At night, Ana Valladares can hear termites scuttling around her home in Tacoronte, a municipality on Spain’s largest Canary Island Tenerife. She keeps a box of sedatives in her kitchen to help her cope with the stress. “I am under medical supervision. I’ve had multiple panic attacks and my stress levels are through the roof,” she explains. The plague of invasive termites has spread to two other municipalities on the island, even though the alarm was raised back in 2017.
Originating from the United States, the eastern subterranean termite, known by its scientific name Reticulitermes flavipes, is an invasive species that feeds on wood cellulose, plants and books. They can destroy homes and controlling and repairing the damage they cause can cost million of euros a year. According to a study published in Nature Communications, an open access scientific journal, a dozen invasive termite species caused losses of around €240 billion around the world.
Termite mounds, which are created with mud and excrement, can extend up to a kilometer in length and its colonies can hold millions of termites. The pest has also spread to other European countries like France and Italy, affecting cities like Paris and Florence. But in Tenerife, due to the island’s constant high temperatures and humidity levels, the insects can thrive throughout the year. “They can live in temperatures ranging from 4 to 35 degrees Celsius, which covers almost all the island,” says David Hernández, a biologist and researcher at La Laguna University in Tenerife.
The root of the problem
No one really knows how the species arrived in Tenerife, but in 2010 a colony was eliminated from a residential development in Tacoronte. Many residents in the area did not want to talk about the problem out of fear that their property values would drop. In 2017, Anticimex, a pest control service, discovered a new outbreak in the same area.
According to a recent study by Hernández, the termites have spread to the municipalities of San Cristóbal de La Laguna, a World Heritage Site which borders Tacoronte, and to Arona, which are within 60 kilometers of the initial outbreak. “If they’ve been able to reach such distances, then they could be anywhere,” he says. Hernández warns that the insects could reach Taroconte’s and La Laguna’s historic quarters, which are home to local plant nurseries and houses of cultural value.
Not much has been done since 2017 despite the warnings. “It was concentrated in one residential development and was the responsibility of the municipal authorities. The City Hall should have acted more strongly,” says José Antonio Balbuena, from the Socialist Party (PSOE), the environment minister of the Tenerife island council. “We summoned the council and the regional government and it was agreed that they would form a commission to study and present a solution to the issue,” says Álvaro Dávila, the mayor of Tacoronte who is part of the Canarian Coalition, a Canarian nationalist party. “From this meeting, it was understood that multiple municipalities had been affected.”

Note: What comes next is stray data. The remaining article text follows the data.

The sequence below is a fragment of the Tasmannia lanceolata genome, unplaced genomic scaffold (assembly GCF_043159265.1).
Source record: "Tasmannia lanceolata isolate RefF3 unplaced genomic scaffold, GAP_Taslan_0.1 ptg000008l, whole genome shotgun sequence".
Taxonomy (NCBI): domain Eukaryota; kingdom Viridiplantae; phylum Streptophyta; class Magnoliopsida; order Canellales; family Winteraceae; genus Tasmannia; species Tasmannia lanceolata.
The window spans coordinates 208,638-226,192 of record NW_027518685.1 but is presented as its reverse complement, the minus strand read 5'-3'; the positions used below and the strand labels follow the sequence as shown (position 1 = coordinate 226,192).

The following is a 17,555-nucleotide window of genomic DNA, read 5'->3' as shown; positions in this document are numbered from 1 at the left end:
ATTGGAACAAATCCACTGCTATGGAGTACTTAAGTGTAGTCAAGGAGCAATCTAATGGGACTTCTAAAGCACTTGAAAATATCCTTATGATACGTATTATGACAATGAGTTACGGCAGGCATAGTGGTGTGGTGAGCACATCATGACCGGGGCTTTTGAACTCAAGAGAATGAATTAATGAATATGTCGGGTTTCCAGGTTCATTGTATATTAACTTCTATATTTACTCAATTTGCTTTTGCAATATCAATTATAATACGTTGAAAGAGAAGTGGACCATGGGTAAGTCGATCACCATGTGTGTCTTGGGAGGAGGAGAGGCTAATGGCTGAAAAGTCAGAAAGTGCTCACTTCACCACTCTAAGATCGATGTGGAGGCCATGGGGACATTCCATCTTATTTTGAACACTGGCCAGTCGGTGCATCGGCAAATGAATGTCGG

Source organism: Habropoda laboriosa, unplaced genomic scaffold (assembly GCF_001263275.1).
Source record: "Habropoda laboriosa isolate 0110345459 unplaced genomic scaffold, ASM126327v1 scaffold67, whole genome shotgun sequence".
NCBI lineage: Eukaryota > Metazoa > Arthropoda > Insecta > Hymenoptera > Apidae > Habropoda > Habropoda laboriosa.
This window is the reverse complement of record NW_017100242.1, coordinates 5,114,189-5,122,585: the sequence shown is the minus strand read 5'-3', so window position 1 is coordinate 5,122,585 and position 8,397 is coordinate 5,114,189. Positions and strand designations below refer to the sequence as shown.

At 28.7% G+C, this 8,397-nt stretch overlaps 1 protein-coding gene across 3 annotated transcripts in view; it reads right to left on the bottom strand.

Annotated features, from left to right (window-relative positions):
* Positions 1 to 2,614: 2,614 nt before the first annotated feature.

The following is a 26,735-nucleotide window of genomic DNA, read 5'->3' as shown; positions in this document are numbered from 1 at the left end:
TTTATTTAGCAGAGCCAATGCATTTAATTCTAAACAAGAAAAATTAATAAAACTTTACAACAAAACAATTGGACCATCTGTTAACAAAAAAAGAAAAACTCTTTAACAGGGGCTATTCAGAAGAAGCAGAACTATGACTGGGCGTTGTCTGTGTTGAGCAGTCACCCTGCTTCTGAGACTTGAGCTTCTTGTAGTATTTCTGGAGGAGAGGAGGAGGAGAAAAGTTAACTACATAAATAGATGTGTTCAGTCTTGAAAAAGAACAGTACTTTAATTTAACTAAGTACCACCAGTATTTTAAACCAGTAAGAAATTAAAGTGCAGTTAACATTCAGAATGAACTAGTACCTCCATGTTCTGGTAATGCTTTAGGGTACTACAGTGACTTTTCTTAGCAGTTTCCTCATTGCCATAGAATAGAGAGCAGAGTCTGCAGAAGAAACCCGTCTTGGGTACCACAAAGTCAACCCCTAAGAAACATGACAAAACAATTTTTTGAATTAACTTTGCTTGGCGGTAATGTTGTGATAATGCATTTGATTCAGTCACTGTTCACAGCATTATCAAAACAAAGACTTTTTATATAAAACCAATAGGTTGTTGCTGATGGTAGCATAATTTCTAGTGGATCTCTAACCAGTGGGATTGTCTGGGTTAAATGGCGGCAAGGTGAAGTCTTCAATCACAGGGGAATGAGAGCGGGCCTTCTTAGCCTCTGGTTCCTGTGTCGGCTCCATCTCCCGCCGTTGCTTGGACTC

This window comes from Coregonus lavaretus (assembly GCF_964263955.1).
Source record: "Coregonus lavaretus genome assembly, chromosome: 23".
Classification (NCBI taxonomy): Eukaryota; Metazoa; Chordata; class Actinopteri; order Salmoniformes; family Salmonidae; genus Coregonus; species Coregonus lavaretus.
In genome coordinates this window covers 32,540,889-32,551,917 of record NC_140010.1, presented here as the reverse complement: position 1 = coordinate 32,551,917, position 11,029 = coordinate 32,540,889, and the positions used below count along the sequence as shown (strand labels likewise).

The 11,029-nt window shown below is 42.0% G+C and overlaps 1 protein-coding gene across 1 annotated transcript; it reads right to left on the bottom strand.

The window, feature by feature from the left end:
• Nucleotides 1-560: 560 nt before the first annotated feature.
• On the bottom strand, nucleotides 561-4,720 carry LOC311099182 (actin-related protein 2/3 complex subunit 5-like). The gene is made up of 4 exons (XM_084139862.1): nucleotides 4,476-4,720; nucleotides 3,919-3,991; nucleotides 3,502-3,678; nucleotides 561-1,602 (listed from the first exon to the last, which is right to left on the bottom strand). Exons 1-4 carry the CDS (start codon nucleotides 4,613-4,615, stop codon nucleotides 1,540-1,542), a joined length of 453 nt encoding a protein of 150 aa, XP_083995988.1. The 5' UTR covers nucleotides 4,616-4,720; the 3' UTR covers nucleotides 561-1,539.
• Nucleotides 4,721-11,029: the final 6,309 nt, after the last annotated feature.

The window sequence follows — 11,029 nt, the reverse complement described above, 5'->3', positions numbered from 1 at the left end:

Although there still isn’t an official report on the spread of the plague or the damages it has caused, the Tenerife island council and the regional Canary Island government are preparing a plan to completely eradicate the species from the island within 10 years. The proposed budget is €5 million, but the regional government believes it could cost up to €10 million in only four years. The island council expects the plan to be put into action after summer. Taroconte City Hall has just bought 100 insecticide devices for the most affected areas and will approve a €200,000 subsidy package next month which will allow individuals to receive extermination treatments for around €3,000. To treat a standard home, 20 to 30 insecticide devices are needed.
The socio-political organization Sí Se Puede (Yes You Can) believes a state of emergency needs to be declared on the island. “The administrations are blaming one another. What we ask of them is institutional coordination, protocols, and action plans to stop this problem from spreading,” explains Esteban Lorenzo, the group’s spokesperson. “This is happening because there isn’t enough control at ports and airports of the goods, seeds and animals that enter the island.”
“It’s a very dangerous species that needs to be dealt with as soon as possible, wherever there are outbreaks on the island, both in private and public areas,” says Hernández who is working with the City Hall. “We believe that it can be eradicated. But, if we don’t succeed, we will have to constantly invest in controlling it and avoiding further economic damage.”
There are similar cases on the Spanish peninsula, where two kinds of subterranean termites, the Reticulitermes grassei and Reticulitermes banyulensis, are present. Although they don’t usually attack plants and the weather isn’t as favorable to them, they have still caused problems. In 2008, the regional government of Andalusia gave local authorities in Benamejí (Córdoba) a €522,000-grant to exterminate the Reticulitermes grassei from its historic quarter.
In the meantime, Jesús, Ana’s son, pours bleach on the crumbling door frame of their home in an effort to keep the termites at bay. He refuses to pay for an exterminator. “This is a result of City Hall’s inaction,” he says. Despite the problem, Ana cannot leave her house. “Where would we go? We are humble workers.”
English version by Asia London Palomba.